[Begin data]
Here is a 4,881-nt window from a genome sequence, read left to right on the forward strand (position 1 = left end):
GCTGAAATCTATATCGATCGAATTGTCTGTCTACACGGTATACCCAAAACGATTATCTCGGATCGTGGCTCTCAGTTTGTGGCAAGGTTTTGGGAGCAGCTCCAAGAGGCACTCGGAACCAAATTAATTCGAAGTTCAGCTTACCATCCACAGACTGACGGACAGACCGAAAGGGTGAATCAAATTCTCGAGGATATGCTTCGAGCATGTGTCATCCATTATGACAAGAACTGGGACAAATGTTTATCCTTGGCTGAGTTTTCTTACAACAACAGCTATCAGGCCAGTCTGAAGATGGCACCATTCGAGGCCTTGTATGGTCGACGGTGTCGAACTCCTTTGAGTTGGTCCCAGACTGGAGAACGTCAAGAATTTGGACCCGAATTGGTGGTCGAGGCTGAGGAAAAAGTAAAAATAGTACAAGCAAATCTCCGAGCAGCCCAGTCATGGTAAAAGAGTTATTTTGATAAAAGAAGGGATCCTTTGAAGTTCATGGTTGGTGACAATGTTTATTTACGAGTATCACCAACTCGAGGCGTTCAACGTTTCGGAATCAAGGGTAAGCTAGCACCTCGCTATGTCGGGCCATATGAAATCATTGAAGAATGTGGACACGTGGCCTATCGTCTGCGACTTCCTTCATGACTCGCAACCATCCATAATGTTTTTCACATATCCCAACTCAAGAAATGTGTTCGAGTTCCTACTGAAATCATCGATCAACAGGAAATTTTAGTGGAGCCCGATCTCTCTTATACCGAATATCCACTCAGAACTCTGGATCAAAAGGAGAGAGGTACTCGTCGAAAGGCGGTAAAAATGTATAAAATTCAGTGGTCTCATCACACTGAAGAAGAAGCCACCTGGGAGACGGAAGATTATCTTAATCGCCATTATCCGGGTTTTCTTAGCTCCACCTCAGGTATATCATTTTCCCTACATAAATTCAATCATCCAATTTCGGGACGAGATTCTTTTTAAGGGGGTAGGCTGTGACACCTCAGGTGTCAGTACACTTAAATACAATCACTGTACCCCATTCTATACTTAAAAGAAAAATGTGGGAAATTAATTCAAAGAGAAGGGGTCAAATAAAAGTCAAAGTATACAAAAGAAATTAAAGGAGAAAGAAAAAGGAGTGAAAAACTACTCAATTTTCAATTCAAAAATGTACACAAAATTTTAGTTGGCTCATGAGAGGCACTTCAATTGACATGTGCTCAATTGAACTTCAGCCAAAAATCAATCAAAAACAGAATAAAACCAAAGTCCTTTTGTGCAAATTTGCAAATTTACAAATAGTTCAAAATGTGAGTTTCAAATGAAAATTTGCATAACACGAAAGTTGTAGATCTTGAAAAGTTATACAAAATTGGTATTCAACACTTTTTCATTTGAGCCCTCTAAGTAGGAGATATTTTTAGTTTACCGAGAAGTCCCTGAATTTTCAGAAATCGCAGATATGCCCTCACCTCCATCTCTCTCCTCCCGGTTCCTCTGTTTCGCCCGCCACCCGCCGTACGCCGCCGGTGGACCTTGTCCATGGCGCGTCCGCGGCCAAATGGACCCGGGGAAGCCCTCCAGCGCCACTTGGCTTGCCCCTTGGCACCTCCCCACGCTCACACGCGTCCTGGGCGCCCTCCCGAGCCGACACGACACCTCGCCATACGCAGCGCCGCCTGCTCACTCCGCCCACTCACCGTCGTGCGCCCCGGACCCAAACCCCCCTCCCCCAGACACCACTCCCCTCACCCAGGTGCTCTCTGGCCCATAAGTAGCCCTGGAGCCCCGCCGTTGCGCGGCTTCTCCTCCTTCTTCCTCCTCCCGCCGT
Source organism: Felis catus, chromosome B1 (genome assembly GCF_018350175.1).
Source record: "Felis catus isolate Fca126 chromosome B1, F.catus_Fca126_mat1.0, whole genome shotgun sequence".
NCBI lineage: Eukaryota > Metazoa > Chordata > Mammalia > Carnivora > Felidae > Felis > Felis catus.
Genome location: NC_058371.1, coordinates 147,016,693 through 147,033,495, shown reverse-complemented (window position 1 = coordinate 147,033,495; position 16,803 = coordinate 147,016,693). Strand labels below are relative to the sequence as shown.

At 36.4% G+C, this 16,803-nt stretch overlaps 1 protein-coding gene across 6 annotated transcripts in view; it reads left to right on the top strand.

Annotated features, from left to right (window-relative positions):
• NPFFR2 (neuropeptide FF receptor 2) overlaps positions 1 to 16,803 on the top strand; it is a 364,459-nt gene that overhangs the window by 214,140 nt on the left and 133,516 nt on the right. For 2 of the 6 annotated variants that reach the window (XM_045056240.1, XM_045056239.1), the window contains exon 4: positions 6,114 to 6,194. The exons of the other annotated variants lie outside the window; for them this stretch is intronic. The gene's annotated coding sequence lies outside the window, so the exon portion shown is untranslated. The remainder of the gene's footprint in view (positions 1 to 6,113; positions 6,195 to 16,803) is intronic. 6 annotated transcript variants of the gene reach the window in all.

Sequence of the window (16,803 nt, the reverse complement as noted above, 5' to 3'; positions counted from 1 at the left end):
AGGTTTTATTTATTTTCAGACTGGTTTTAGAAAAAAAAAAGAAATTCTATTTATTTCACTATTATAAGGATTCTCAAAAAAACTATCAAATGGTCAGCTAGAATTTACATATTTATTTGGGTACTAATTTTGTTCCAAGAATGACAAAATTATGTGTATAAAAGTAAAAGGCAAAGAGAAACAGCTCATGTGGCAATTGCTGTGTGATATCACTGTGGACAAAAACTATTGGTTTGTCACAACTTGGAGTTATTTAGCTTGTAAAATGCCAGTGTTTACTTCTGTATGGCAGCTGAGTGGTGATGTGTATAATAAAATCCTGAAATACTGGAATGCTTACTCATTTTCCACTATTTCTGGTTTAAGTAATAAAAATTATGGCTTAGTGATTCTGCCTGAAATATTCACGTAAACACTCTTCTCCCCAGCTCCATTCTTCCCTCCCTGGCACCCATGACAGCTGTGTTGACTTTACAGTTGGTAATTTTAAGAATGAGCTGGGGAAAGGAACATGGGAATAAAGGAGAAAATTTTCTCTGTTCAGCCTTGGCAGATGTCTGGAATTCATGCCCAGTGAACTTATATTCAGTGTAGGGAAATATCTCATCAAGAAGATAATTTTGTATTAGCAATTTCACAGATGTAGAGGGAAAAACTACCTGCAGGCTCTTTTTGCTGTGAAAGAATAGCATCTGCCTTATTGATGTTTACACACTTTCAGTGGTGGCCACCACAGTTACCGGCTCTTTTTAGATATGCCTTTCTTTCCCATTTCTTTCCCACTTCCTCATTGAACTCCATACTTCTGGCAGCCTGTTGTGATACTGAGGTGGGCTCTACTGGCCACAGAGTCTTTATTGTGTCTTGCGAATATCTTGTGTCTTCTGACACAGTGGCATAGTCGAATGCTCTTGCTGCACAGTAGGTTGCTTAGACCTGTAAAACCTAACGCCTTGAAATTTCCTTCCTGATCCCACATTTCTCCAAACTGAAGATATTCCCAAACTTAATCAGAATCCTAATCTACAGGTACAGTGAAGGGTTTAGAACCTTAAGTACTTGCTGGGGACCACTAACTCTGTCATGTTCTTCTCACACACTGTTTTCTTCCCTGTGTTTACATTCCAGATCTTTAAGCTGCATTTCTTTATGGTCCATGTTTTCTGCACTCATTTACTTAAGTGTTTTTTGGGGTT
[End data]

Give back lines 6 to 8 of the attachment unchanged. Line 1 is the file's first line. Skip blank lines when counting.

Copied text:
Genome location: NC_058371.1, coordinates 147,016,693 through 147,033,495, shown reverse-complemented (window position 1 = coordinate 147,033,495; position 16,803 = coordinate 147,016,693). Strand labels below are relative to the sequence as shown.

At 36.4% G+C, this 16,803-nt stretch overlaps 1 protein-coding gene across 6 annotated transcripts in view; it reads left to right on the top strand.

Annotated features, from left to right (window-relative positions):